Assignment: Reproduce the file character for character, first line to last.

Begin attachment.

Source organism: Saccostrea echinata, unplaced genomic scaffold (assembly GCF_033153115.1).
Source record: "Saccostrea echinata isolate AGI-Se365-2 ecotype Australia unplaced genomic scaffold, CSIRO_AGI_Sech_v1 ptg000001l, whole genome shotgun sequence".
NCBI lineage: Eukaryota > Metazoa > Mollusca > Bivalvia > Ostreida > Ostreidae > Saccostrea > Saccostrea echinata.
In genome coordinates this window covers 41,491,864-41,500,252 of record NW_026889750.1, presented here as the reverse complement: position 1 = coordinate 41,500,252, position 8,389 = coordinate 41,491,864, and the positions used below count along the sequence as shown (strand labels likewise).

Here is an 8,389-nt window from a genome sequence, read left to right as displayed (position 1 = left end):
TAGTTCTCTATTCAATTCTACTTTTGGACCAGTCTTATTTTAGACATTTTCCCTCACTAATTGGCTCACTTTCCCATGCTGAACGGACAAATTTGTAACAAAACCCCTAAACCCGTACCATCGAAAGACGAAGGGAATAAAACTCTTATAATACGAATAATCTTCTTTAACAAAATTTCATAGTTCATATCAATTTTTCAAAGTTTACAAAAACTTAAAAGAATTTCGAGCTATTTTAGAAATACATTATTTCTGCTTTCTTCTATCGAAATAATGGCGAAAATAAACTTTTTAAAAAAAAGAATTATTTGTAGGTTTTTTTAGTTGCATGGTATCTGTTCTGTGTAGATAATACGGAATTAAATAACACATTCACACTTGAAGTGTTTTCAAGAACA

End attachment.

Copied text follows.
Source organism: Saccostrea echinata, unplaced genomic scaffold (assembly GCF_033153115.1).
Source record: "Saccostrea echinata isolate AGI-Se365-2 ecotype Australia unplaced genomic scaffold, CSIRO_AGI_Sech_v1 ptg000001l, whole genome shotgun sequence".
NCBI lineage: Eukaryota > Metazoa > Mollusca > Bivalvia > Ostreida > Ostreidae > Saccostrea > Saccostrea echinata.
In genome coordinates this window covers 41,491,864-41,500,252 of record NW_026889750.1, presented here as the reverse complement: position 1 = coordinate 41,500,252, position 8,389 = coordinate 41,491,864, and the positions used below count along the sequence as shown (strand labels likewise).

Here is an 8,389-nt window from a genome sequence, read left to right as displayed (position 1 = left end):
TAGTTCTCTATTCAATTCTACTTTTGGACCAGTCTTATTTTAGACATTTTCCCTCACTAATTGGCTCACTTTCCCATGCTGAACGGACAAATTTGTAACAAAACCCCTAAACCCGTACCATCGAAAGACGAAGGGAATAAAACTCTTATAATACGAATAATCTTCTTTAACAAAATTTCATAGTTCATATCAATTTTTCAAAGTTTACAAAAACTTAAAAGAATTTCGAGCTATTTTAGAAATACATTATTTCTGCTTTCTTCTATCGAAATAATGGCGAAAATAAACTTTTTAAAAAAAAGAATTATTTGTAGGTTTTTTTAGTTGCATGGTATCTGTTCTGTGTAGATAATACGGAATTAAATAACACATTCACACTTGAAGTGTTTTCAAGAACA